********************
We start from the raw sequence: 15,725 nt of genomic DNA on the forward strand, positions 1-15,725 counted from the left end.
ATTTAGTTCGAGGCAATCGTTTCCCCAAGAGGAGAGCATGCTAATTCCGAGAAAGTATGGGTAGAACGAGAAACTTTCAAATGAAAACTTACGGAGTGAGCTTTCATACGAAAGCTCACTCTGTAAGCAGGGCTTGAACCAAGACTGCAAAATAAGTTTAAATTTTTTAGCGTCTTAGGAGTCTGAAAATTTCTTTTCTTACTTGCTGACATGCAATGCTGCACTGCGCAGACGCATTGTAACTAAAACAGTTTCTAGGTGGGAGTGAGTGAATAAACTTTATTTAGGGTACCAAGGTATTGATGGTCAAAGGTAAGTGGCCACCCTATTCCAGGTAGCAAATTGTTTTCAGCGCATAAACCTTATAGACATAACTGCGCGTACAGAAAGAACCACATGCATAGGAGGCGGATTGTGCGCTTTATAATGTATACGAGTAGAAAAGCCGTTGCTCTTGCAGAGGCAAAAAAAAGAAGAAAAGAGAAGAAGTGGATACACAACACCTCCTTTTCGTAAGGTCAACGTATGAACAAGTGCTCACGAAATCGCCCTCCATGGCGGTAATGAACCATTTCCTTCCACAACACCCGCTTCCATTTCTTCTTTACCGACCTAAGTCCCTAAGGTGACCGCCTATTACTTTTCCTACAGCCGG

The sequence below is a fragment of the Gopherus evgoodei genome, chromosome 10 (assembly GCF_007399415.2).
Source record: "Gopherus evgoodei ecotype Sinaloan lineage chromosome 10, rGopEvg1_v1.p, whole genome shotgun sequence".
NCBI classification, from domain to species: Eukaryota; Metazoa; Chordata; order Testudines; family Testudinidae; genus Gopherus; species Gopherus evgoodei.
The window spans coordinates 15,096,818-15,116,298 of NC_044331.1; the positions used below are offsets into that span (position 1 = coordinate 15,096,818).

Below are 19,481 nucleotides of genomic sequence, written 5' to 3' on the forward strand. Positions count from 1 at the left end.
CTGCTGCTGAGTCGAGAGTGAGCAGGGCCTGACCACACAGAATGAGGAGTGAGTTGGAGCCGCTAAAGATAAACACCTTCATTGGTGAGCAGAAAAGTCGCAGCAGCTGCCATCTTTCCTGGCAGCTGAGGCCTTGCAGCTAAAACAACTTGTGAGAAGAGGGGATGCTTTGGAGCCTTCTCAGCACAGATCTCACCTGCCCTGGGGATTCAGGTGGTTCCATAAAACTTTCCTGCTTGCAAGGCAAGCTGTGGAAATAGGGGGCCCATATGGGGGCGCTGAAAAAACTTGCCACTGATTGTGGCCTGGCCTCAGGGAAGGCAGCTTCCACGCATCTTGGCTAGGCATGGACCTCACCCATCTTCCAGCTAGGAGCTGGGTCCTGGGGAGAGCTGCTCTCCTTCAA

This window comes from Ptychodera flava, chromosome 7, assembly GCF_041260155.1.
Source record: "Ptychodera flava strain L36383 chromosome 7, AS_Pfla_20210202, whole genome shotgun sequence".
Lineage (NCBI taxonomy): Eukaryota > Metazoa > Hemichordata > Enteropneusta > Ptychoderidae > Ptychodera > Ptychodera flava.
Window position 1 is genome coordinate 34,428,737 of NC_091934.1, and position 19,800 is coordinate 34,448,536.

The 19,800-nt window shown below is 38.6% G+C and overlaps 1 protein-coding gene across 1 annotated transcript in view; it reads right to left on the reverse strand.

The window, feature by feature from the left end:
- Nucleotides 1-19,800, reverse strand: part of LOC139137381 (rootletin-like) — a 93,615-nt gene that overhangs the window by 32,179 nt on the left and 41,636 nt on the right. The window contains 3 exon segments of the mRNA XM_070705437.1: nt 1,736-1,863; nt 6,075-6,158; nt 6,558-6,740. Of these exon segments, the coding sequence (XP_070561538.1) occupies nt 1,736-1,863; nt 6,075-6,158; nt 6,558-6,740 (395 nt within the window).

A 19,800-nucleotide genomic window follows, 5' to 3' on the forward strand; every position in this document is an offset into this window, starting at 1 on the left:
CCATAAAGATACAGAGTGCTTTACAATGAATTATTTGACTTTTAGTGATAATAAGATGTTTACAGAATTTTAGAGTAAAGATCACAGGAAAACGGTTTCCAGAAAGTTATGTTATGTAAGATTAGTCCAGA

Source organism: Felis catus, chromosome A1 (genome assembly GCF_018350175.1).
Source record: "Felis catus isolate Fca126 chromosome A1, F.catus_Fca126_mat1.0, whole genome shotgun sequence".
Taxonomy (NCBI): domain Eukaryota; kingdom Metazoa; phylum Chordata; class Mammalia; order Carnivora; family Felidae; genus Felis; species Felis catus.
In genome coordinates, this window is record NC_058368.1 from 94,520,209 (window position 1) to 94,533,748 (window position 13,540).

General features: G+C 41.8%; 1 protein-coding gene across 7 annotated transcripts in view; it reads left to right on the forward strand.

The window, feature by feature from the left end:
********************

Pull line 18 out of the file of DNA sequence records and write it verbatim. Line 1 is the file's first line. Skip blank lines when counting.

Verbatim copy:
Source organism: Felis catus, chromosome A1 (genome assembly GCF_018350175.1).